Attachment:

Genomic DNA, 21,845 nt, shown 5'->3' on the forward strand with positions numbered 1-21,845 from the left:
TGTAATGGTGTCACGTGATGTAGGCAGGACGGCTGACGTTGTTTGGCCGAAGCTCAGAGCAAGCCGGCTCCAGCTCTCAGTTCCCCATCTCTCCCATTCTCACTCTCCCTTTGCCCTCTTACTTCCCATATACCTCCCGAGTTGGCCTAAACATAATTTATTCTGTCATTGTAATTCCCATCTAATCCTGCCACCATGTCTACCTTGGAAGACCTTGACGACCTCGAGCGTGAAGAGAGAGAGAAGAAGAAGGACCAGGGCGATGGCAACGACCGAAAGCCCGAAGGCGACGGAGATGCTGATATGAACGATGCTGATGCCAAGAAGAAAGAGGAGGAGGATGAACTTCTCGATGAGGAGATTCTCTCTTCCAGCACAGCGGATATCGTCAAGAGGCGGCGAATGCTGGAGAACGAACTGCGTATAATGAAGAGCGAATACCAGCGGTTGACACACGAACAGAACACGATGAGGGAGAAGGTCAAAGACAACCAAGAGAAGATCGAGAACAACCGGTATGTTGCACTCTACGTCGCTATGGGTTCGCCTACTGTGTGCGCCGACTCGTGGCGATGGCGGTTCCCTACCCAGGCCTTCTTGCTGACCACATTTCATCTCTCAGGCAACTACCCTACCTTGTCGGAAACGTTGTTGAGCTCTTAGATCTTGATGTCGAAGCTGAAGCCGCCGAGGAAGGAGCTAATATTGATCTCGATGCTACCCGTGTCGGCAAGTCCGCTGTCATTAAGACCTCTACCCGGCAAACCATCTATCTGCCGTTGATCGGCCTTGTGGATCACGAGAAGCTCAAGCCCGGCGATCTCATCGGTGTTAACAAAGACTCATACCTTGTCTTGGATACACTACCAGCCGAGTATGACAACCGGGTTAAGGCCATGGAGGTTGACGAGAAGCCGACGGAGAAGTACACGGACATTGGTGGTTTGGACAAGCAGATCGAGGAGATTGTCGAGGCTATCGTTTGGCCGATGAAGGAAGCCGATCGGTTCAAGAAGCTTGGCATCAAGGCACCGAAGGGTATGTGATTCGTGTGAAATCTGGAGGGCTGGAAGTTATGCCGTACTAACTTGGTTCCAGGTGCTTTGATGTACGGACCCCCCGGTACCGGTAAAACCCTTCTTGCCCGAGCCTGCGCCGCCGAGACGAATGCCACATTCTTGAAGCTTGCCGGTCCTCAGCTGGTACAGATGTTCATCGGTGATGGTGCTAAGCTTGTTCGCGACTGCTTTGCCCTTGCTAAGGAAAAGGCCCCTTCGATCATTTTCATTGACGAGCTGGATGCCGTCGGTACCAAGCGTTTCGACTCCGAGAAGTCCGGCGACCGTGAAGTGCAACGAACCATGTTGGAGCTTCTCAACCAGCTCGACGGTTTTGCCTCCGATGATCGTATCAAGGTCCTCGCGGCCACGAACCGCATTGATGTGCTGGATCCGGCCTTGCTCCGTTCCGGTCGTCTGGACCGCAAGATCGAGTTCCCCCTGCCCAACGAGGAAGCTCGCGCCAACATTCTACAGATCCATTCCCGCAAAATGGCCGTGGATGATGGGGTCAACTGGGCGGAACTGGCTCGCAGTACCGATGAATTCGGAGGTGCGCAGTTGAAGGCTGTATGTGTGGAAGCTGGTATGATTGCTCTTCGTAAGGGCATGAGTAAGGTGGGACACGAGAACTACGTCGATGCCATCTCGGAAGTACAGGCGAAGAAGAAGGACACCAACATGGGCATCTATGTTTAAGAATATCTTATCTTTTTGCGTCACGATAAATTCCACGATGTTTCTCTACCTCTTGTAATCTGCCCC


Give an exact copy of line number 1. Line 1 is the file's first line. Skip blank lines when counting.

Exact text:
Genomic DNA, 21,845 nt, shown 5'->3' on the forward strand with positions numbered 1-21,845 from the left: